How do we respond to people like John the Baptist who make a legitimate demand upon us to change our ways?
There’s a legend of how St. Francis taught the People of Gubbio to feed their wolf. It is a strangely humorous story with layers of meaning. The people of Gubbio have a problem when the bloody remains of townsfolk start showing up on the streets of their beautiful city early each morning.

The people of Gubbio are proud people, convinced that "a stranger" passing through must be responsible for the terrible crimes. They begin to lock their doors at night and when more deaths follow, the denial "that anyone in Gubbio could be responsible for such a thing" is expressed over and over again.

One night, after everyone’s gone to bed, someone sees a wolf wandering the streets; and the people realize there’s a wolf living in the dark woods on one side of Gubbio. Of course, this could not be their wolf – he’s obviously come from somewhere else!
They begin searching for ways to get rid of it. After a number of futile attempts, they get desperate enough to approach the holy man of Assisi who has a reputation for being able "to talk to animals".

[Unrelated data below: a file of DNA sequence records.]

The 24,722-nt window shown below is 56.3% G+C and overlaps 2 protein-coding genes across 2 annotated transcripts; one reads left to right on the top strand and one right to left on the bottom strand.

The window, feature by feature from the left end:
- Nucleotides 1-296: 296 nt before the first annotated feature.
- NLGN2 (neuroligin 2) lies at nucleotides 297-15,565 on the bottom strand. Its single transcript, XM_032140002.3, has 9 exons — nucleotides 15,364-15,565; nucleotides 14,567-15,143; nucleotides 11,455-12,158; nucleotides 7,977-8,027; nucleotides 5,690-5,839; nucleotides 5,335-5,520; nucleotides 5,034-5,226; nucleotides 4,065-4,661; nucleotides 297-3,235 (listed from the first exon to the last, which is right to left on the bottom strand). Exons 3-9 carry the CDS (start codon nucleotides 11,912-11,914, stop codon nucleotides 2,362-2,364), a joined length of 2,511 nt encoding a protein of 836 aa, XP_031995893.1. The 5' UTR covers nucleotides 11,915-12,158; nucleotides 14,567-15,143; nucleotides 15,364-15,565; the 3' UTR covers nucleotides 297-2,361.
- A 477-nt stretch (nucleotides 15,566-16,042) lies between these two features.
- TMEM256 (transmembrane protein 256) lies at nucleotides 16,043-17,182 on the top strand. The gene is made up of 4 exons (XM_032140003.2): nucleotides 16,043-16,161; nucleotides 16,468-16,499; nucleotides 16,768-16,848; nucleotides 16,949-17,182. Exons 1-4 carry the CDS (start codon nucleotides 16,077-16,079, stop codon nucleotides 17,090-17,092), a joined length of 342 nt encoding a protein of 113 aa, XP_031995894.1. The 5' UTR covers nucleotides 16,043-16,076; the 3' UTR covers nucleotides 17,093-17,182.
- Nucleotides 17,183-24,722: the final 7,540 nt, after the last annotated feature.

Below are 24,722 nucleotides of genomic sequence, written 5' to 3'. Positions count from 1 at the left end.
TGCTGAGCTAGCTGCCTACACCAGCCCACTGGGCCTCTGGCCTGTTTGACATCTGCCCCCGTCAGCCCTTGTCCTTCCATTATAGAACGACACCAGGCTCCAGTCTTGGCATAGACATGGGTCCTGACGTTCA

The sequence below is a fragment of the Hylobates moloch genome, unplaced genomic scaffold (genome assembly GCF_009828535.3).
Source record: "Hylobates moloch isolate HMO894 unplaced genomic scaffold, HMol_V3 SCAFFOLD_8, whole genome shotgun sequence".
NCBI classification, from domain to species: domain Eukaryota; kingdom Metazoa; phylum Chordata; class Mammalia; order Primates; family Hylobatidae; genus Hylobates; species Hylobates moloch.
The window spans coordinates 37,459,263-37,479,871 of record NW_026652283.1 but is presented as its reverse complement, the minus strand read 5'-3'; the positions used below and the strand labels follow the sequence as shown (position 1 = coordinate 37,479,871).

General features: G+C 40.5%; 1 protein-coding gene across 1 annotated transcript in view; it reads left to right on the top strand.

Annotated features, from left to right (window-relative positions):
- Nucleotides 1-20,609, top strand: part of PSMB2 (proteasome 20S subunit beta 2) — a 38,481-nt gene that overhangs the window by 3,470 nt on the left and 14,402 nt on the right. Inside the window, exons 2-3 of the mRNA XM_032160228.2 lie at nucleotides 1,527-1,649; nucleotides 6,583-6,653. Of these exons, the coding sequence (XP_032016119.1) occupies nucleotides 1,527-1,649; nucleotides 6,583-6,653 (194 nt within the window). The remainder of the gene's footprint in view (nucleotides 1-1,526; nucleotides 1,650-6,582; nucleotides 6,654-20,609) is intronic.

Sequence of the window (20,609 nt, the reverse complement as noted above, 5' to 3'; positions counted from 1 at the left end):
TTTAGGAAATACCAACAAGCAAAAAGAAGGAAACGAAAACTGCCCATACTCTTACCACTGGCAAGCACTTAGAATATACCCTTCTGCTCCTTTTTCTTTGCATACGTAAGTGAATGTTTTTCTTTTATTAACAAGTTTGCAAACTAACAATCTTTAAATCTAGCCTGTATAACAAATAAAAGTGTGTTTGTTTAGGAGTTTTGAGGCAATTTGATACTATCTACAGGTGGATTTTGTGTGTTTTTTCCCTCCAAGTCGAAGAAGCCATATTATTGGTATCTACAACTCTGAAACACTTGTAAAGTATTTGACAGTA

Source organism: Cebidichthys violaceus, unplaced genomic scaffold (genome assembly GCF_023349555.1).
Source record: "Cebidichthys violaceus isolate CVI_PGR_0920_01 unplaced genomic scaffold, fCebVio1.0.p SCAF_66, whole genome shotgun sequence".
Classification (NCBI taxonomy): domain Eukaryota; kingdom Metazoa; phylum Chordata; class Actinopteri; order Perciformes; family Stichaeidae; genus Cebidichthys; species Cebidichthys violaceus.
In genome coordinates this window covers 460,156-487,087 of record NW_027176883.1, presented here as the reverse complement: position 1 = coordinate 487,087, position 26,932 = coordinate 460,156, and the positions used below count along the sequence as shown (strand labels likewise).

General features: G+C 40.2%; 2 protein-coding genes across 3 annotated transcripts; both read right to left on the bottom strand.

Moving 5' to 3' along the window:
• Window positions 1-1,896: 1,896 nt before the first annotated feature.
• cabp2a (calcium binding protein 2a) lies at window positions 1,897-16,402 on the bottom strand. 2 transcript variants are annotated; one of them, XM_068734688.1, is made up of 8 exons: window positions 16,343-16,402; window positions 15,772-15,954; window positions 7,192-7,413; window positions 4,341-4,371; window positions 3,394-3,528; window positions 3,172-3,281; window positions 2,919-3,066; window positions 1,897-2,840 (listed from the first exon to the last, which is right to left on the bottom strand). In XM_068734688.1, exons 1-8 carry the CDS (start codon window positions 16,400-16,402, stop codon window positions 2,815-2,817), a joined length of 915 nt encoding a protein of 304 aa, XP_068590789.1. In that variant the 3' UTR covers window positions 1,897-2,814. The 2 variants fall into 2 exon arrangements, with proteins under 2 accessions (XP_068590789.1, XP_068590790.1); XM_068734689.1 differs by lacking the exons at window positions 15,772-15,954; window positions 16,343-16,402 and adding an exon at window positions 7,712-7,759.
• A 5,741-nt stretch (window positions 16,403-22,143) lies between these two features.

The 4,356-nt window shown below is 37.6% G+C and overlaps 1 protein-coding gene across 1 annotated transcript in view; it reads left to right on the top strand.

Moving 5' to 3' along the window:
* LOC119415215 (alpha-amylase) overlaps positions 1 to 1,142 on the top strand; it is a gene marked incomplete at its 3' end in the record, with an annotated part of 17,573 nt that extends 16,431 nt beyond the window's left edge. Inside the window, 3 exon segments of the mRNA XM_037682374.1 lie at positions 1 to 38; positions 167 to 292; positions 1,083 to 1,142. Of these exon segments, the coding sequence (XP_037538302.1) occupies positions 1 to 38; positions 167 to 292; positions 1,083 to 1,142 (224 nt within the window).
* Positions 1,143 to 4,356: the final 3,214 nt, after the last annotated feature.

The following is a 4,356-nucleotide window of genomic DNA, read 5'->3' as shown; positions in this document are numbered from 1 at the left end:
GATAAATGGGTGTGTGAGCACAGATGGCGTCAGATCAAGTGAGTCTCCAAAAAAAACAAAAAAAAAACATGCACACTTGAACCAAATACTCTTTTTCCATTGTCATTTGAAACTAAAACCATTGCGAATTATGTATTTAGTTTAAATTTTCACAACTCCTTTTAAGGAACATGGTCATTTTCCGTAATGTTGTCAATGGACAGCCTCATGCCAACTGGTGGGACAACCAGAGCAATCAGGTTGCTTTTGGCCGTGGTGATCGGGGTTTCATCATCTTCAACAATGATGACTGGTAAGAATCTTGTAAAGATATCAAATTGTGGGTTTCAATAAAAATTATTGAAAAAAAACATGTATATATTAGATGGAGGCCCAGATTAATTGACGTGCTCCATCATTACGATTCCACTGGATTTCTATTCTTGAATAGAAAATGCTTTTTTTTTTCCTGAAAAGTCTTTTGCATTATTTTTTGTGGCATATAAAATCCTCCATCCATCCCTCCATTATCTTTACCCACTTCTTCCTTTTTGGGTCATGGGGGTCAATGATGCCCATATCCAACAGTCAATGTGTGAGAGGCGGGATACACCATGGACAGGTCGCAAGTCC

St. Francis "speaks" to the wolf and gives the people what appears to be strange and, not entirely, welcome advice. He tells them they must "feed" their wolf. At the first, they’re not impressed with this suggestion and begin to wonder why they asked him in the first place. And, then, something miraculous happens. Gradually, people begin to leave food out for the wolf as he prowls their streets.

The violent deaths cease and it’s not long before everyone has accepted this wolf belongs to them, they own this bad thing. As they feed him the people of Gubbio are transformed. They become more easy-going, less arrogant human beings.

The thing to take from this story is that we must own up to the bad in our lives. It is not about feeding that bad! Its about owning up to the bad things in our life and accepting responsibility for it.